ACF Releases Second Edition of Armenian Orphan Rug Book

Special to the Mirror-Spectator – WINCHESTER, Mass. — On May 20 at 7 p.m. at the Winchester Public Library, the Armenian Cultural Foundation (ACF) will present an illustrated talk on President Calvin Coolidge and the Armenian Orphan Rug by Dr. Hagop Martin Deranian. The first edition, released in October 2013, coincided with an exhibition planned under the auspices of the Smithsonian Institution. However, the exhibition was cancelled because the White House refused to lend the rug to the Smithsonian. After a year of relentless efforts by the American-Armenian community and widespread media coverage, the White House finally agreed to have the rug on display, November 19-23, 2014. The history of the rug and its journey is portrayed in the book.
The first edition sold out in six months, and in response to the demand, the ACF released a second, revised edition of the book in October 2014.
The book, tracing the origin of this historic rug and its journey from the Ghazir, Lebanon to the White House in Washington, sheds light on the odyssey of the Armenian orphans, the efforts of the Near East Relief (NER), the harbinger of humanitarian missions, and its major role in saving the lives of more than 132,000 Armenian orphans after the horrors of the 1915-1923 Genocide of the Armenians.
Successor to the American Committee for Armenian and Syrian Relief, the Near East Relief was established in 1915 in response to urgent pleas from Henry Morgenthau, the American Ambassador to Turkey, and through the efforts of industrialist and philanthropist Cleveland Dodge and the support of President Woodrow Wilson.
As such Near East Relief (NER) saved more than 1,000,000 refugees, including 100,000 Armenian orphans scattered throughout the Middle East and the Caucasus in the aftermath of the Armenian Genocide. Mor ethan $100,000,000, an astronomical figure at the time, was raised between 1915 and 1930; an army of 1,000 American physicians, nurses, civil servants and volunteers labored to save countless lives.
The result of over three decades of research, Deranian’s work traces the history of the rug and the Armenian orphans: their transportation from Urfa to safety to the present day Lebanon by the great Swiss humanitarian and physician Jakob Künzler (1871-1949), known as the “Father of the Armenian orphans.” Kunzler and his wife Elizabeth earned the titles “Papa” and “Mama” Künzler by the Armenian orphans, more than 8,000 of whom were saved through their heroic efforts and brought to the safety in Lebanon (then part of Syria).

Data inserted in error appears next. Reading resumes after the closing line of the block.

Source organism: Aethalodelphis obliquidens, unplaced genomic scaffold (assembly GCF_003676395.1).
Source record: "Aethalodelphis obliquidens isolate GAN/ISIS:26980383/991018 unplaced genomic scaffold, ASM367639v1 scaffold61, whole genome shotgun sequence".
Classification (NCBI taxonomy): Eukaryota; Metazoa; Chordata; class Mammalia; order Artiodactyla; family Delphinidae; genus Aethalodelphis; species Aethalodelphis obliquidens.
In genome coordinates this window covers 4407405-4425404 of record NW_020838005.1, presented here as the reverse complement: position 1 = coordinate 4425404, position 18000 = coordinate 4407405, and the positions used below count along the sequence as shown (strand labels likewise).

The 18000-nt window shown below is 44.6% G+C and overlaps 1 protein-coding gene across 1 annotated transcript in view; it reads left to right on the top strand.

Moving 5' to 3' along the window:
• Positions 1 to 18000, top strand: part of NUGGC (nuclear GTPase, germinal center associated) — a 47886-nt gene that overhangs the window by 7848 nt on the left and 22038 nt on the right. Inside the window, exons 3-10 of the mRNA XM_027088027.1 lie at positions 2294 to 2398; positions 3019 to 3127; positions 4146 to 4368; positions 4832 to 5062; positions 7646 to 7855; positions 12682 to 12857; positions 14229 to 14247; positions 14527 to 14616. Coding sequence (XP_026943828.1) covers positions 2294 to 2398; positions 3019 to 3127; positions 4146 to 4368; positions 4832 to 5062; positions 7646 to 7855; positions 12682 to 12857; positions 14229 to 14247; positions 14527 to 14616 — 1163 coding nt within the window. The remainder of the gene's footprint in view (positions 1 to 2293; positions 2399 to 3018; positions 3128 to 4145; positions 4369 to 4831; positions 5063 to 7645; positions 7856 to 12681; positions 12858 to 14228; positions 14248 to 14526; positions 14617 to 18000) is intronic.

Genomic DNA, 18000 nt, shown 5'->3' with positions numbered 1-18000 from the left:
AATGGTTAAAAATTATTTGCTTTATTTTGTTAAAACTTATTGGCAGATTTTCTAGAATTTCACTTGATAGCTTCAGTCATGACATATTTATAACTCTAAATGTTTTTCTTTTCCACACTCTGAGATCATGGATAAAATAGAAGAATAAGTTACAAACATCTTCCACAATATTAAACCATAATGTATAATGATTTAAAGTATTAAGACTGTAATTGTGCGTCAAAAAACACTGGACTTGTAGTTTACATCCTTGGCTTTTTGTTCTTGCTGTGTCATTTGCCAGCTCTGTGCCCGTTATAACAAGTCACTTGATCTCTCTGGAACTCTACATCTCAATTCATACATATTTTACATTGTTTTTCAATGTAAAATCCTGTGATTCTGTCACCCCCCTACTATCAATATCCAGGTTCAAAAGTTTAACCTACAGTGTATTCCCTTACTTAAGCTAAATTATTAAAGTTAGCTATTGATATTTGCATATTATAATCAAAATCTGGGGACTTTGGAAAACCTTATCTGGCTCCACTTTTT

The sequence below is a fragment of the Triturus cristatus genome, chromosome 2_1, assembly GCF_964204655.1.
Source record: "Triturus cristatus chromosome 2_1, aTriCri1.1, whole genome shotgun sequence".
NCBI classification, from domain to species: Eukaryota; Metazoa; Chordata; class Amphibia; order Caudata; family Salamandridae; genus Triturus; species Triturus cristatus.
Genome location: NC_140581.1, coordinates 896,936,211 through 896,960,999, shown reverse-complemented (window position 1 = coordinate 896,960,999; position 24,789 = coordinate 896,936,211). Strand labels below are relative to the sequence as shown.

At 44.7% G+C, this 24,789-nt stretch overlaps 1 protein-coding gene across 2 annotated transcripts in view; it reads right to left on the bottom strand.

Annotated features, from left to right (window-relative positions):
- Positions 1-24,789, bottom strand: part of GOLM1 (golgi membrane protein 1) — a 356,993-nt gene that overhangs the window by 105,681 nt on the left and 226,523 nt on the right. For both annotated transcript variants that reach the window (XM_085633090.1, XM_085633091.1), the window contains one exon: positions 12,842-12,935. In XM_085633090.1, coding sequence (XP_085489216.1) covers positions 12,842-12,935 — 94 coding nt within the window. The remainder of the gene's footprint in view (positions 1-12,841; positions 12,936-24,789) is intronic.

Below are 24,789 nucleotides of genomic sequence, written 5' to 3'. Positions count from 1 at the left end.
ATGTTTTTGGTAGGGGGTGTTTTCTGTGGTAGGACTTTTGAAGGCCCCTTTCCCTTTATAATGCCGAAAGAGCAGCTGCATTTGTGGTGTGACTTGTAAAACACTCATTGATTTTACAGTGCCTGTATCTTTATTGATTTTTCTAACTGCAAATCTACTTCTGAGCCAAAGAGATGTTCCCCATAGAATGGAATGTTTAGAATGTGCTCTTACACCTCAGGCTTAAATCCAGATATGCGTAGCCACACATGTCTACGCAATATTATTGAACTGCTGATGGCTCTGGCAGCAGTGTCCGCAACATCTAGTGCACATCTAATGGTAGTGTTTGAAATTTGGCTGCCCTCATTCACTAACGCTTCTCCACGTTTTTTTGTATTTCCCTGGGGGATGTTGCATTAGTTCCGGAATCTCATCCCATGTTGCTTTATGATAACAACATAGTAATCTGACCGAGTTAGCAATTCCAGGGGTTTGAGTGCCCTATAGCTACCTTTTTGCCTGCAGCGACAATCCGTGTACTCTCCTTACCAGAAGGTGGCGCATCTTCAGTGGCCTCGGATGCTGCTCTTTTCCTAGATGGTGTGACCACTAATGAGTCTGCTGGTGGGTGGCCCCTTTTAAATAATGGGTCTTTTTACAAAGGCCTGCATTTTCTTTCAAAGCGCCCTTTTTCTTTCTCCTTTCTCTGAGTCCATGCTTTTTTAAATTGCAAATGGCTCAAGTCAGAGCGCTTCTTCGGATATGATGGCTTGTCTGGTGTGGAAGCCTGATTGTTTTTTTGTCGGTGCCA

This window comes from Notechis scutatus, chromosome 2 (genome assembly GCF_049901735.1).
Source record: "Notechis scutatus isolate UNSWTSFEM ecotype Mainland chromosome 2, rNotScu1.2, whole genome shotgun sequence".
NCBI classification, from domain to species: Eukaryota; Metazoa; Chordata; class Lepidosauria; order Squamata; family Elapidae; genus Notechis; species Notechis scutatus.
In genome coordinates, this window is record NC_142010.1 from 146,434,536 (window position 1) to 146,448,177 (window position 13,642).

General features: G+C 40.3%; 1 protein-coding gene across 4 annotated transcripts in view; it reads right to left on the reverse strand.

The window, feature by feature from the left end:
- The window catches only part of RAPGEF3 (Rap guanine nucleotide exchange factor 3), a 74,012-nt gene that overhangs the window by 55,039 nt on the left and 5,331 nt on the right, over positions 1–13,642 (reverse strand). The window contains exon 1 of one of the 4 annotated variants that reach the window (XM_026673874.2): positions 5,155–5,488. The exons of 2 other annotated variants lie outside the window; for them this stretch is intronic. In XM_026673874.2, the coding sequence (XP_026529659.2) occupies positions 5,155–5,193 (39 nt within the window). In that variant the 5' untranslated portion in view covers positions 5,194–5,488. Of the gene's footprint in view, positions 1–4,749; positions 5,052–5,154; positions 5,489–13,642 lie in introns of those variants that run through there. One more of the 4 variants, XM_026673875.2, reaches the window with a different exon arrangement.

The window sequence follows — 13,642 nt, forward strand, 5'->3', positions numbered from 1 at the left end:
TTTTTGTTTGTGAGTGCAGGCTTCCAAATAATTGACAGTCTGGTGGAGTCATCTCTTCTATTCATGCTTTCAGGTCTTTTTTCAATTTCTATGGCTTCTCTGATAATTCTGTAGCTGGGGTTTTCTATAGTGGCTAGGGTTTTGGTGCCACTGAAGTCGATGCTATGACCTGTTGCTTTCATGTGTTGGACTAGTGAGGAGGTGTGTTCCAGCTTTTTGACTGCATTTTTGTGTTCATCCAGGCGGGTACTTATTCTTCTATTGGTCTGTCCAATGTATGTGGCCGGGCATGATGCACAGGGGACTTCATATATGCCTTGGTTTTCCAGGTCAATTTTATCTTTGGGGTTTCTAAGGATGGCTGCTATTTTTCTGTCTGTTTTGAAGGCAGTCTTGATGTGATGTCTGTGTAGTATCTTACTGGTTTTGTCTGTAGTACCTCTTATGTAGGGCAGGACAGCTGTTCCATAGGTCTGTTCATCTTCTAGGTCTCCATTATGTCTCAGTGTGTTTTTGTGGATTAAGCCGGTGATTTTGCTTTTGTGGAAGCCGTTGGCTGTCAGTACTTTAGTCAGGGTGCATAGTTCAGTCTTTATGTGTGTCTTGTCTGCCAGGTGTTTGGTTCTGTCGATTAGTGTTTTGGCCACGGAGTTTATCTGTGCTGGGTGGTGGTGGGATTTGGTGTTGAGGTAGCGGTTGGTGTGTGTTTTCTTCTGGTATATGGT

Künzler details his decades of experience in Ottoman Empire as a missionary, physician and director of the NER Ghazir orphanage, housing 1400 Armenian orphan girls, in his book In the Land of Blood and Tears (1921). Deranian describes its journey to the United States, presentation to President Calvin Coolidge in the White House, several decades in the possession of the Coolidges and its return again to theWhite House in the mid-1980s, where it is stored to this day.
“The beautiful rug woven by the [Armenian] children in the [Ghazir] orphanage in the Lebanon has been received. This, their expression of gratitude for what we have been able to do in this country for their aid, is accepted by me as a token of their goodwill to the people of the United States. . . The rug has a place of honor in the White House, where it will be a daily symbol of good-will on earth.” These words of President Calvin Coolidge on December 4, 1925, were made in response to Dr. John H. Finley, vice-chairman of the Near East Relief Executive Committee, who presented the rug for the Armenian orphans who “have tied into it the gratitude of tens of thousands of children to you and to America. And what they have tied into it will never be untied. ..
It is sent to adorn the dearest of our temples, the White House of our President.” Born in Worcester in 1922, Deranian was the son of Genocide survivors from the town of Hussenig, Kharpert Province. He was named Hagop in honor of Hagop Bogigian, his mother’s uncle, who was a pioneer rug merchant in America and benefactor of education for Armenian young women. His mother, born Varter Bogigian, who died in 1929, lost six children, her first husband, and parents in the Genocide. His father, Marderos, who died in 1957, arrived in America in 1900 and operated a grocery store in Worcester. His father raised him from the age of 7.
Deranian, a graduate of Clark University and the University of Pennsylvania School of Dental Medicine, served as lieutenant (junior grade) in the United States Navy (1951-53) and has been engaged in the private practice of dentistry while at the same time serving on the faculty of the Tufts University School of Dental Medicine.
His translation of his father’s memoir, Hussenig, The Origin, History and Destruction of an Armenian Town, was published in 1996; an earlier bilingual edition appeared in 1981.
His second book, Worcester Is America, the Story of Worcester’s Armenians, appeared in 1995 followed by Miracle Man of the Western Front: Dr. Varaztad H. Kazanjian, Pioneer Plastic Surgeon, which was published in 2007.
In light of interest internationally, the ACF has welcomed its publication in several languages.
The German edition of the book was released in May 2014 in Berlin. Copies of the new edition will be available for sale during the event at the Winchester Public Library, 80 Washington St., Winchester on May 20 at 7 p.m.